NFPA 101 STANDARD Gas Equipment - Cylinder and Container Storag:This is a less serious (but not lowest level) deficiency and affects more than a limited number of residents, staff, or occurrences. This deficiency is one that results in minimal discomfort to the resident or has the potential (not yet realized) to negatively affect the resident's ability to achieve his/her highest functional status. This deficiency was not found to be throughout this facility.
Gas Equipment - Cylinder and Container Storage
Greater than or equal to 3,000 cubic feet
Storage locations are designed, constructed, and ventilated in accordance with 5.1.3.3.2 and 5.1.3.3.3.
>300 but <3,000 cubic feet
Storage locations are outdoors in an enclosure or within an enclosed interior space of non- or limited- combustible construction, with door (or gates outdoors) that can be secured. Oxidizing gases are not stored with flammables, and are separated from combustibles by 20 feet (5 feet if sprinklered) or enclosed in a cabinet of noncombustible construction having a minimum 1/2 hr. fire protection rating.
Less than or equal to 300 cubic feet
In a single smoke compartment, individual cylinders available for immediate use in patient care areas with an aggregate volume of less than or equal to 300 cubic feet are not required to be stored in an enclosure. Cylinders must be handled with precautions as specified in 11.6.2.
A precautionary sign readable from 5 feet is on each door or gate of a cylinder storage room, where the sign includes the wording as a minimum "CAUTION: OXIDIZING GAS(ES) STORED WITHIN NO SMOKING."
Storage is planned so cylinders are used in order of which they are received from the supplier. Empty cylinders are segregated from full cylinders. When facility employs cylinders with integral pressure gauge, a threshold pressure considered empty is established. Empty cylinders are marked to avoid confusion. Cylinders stored in the open are protected from weather.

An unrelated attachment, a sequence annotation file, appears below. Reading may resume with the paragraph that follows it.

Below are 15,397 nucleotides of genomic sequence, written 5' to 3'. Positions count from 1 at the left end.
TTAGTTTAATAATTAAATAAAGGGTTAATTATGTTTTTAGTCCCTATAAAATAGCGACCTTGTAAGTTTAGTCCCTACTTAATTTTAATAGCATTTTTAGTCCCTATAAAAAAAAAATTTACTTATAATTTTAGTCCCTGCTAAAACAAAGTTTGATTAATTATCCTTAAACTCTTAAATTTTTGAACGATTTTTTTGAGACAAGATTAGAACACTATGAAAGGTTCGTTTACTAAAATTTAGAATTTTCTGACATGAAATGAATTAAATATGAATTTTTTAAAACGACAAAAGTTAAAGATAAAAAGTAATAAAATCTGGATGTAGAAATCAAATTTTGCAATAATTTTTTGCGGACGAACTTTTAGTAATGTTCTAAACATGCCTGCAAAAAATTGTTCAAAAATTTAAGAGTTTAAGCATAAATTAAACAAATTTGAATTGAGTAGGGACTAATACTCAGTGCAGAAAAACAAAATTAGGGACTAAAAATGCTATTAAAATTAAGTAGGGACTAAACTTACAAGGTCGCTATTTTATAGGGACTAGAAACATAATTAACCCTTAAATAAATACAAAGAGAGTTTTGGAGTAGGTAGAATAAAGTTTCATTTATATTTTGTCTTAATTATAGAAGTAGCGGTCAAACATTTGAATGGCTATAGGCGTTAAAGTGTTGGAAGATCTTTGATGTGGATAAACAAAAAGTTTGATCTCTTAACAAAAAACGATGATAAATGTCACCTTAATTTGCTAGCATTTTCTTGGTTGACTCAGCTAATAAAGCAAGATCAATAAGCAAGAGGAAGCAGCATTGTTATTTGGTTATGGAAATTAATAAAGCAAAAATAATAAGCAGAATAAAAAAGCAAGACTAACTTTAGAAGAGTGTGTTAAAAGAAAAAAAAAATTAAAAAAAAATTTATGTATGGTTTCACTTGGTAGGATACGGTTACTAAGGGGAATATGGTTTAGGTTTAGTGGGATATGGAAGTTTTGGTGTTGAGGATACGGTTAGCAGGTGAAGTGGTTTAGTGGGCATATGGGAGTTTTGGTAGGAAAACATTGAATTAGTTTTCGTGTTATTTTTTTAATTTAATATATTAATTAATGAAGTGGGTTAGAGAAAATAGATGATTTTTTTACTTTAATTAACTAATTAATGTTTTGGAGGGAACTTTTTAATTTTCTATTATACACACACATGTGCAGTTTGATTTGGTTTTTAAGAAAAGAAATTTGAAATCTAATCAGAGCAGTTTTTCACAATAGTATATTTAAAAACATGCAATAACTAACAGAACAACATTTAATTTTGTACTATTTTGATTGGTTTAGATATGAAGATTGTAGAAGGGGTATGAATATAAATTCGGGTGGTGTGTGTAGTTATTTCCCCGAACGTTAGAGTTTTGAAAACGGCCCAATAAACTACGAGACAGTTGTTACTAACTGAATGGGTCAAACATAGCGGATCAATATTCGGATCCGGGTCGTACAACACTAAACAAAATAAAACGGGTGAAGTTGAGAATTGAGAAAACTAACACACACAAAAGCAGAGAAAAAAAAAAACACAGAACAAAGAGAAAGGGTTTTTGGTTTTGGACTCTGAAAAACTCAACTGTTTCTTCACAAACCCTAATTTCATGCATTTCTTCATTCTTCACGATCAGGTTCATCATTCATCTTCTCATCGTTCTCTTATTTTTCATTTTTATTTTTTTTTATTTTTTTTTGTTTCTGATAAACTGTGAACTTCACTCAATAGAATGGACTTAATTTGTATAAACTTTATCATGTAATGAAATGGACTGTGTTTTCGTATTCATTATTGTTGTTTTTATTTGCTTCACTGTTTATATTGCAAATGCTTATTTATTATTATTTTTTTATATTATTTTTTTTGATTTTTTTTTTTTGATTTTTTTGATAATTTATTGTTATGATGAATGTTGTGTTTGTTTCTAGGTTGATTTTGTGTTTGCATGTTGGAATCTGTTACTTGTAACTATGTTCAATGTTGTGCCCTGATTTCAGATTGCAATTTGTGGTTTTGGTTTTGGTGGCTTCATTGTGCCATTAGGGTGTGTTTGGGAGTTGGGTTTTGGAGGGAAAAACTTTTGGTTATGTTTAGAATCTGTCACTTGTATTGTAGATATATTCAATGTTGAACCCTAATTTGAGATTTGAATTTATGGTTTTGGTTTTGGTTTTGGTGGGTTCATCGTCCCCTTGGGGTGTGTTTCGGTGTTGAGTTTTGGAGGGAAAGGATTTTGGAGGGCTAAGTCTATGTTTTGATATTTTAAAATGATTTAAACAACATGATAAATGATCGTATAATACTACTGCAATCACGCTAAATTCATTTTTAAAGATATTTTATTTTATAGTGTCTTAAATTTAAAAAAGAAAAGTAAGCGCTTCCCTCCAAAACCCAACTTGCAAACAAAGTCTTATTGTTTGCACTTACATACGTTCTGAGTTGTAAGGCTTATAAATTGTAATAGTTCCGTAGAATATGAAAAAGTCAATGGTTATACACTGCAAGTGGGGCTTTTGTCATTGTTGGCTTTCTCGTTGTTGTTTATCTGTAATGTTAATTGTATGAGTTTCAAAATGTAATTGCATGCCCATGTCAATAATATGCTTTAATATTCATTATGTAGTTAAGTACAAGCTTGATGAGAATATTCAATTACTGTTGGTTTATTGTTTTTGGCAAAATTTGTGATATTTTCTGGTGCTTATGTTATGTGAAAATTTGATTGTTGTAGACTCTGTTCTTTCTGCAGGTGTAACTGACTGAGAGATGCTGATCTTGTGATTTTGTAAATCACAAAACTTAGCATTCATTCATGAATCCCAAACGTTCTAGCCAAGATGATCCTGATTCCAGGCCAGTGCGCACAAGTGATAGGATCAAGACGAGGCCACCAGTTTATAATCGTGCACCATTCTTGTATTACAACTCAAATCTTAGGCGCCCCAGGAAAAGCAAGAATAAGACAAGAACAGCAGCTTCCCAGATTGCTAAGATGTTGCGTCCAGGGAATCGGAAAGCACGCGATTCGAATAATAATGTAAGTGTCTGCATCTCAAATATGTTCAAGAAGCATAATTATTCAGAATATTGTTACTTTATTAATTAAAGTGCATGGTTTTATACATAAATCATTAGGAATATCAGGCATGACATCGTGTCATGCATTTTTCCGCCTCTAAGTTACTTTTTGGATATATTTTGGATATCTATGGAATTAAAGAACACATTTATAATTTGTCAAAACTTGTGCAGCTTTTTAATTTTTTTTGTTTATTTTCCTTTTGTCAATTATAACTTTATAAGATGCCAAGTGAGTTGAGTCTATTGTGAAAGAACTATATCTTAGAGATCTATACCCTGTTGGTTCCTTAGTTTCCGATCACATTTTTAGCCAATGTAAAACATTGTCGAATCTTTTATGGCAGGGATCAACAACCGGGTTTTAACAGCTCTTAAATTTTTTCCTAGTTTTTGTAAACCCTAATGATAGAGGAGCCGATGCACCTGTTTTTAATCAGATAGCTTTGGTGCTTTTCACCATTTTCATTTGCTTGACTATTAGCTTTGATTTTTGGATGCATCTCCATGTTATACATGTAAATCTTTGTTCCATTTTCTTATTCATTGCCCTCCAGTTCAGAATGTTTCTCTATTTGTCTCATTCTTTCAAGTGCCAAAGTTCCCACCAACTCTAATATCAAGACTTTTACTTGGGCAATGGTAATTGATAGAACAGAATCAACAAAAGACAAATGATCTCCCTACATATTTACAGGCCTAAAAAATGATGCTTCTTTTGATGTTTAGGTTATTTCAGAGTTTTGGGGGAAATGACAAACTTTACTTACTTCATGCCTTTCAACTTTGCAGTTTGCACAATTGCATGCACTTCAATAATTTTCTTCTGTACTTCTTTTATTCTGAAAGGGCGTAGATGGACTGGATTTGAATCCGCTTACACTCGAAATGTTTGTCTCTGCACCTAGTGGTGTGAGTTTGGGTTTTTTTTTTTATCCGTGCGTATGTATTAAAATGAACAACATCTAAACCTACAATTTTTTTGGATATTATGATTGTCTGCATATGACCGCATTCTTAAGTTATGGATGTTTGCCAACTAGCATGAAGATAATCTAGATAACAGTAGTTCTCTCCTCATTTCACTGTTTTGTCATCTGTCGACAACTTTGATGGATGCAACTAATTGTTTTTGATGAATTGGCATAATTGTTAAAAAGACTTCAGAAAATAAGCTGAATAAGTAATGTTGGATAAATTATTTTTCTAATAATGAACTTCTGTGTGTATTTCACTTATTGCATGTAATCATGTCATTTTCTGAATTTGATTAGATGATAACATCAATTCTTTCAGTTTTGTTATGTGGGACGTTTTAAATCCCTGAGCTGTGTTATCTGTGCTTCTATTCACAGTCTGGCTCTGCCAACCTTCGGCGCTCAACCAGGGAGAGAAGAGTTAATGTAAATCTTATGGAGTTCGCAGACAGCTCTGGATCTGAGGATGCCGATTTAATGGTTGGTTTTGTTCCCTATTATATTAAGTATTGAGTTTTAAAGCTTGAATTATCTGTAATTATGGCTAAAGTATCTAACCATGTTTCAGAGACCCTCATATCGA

11.3.1, 11.3.2, 11.3.3, 11.3.4, 11.6.5 (NFPA 99)
Observations:
Name: A0202 - Component: 10 - Tag: 0923

Based on observation and interview, it was determined the facility failed to maintain medical gas storage in two instances, affecting one of eight smoke compartments within the facility.

Findings include:

1. Observation on September 18, 2019, between 11:00 a.m. and 11:01 a.m., revealed the following items in the medical gas storage room:

a. 11:00 a.m. - seven unsecured oxygen cylinders.

b. 11:01 a.m. - O2 cylinders stored were not separated Full/Empty.

Exit interview with the facility administrator and facility representative #1 on September 18, 2019, at 12:10 p.m., confirmed the unsecured cylinders and cylinders not being separated.




 Plan of Correction - To be completed: 10/15/2019

The oxygen cylinders in the medical gas storage area have been placed in a secured holder. The oxygen tanks shall also be stored separated by full tanks and empty tanks.
The nursing staff shall be educated by the NHA/designee on the importance of securing all tanks in a holder and according to full and empty tanks per regulations.
The Maintenance director/designee shall complete a random weekly audit to verify compliance with the regulations.
The weekly audits shall be sent to the QAA monthly for a compliance review.


Back to County Map


  
Home : Press Releases : Administration
Health Planning and Assessment : Office of the Secretary
Health Promotion and Disease Prevention : Quality Assurance



Copyright 2001 Commonwealth of Pennsylvania. All Rights Reserved.
Commonwealth of PA Privacy Statement

Visit the PA Power Port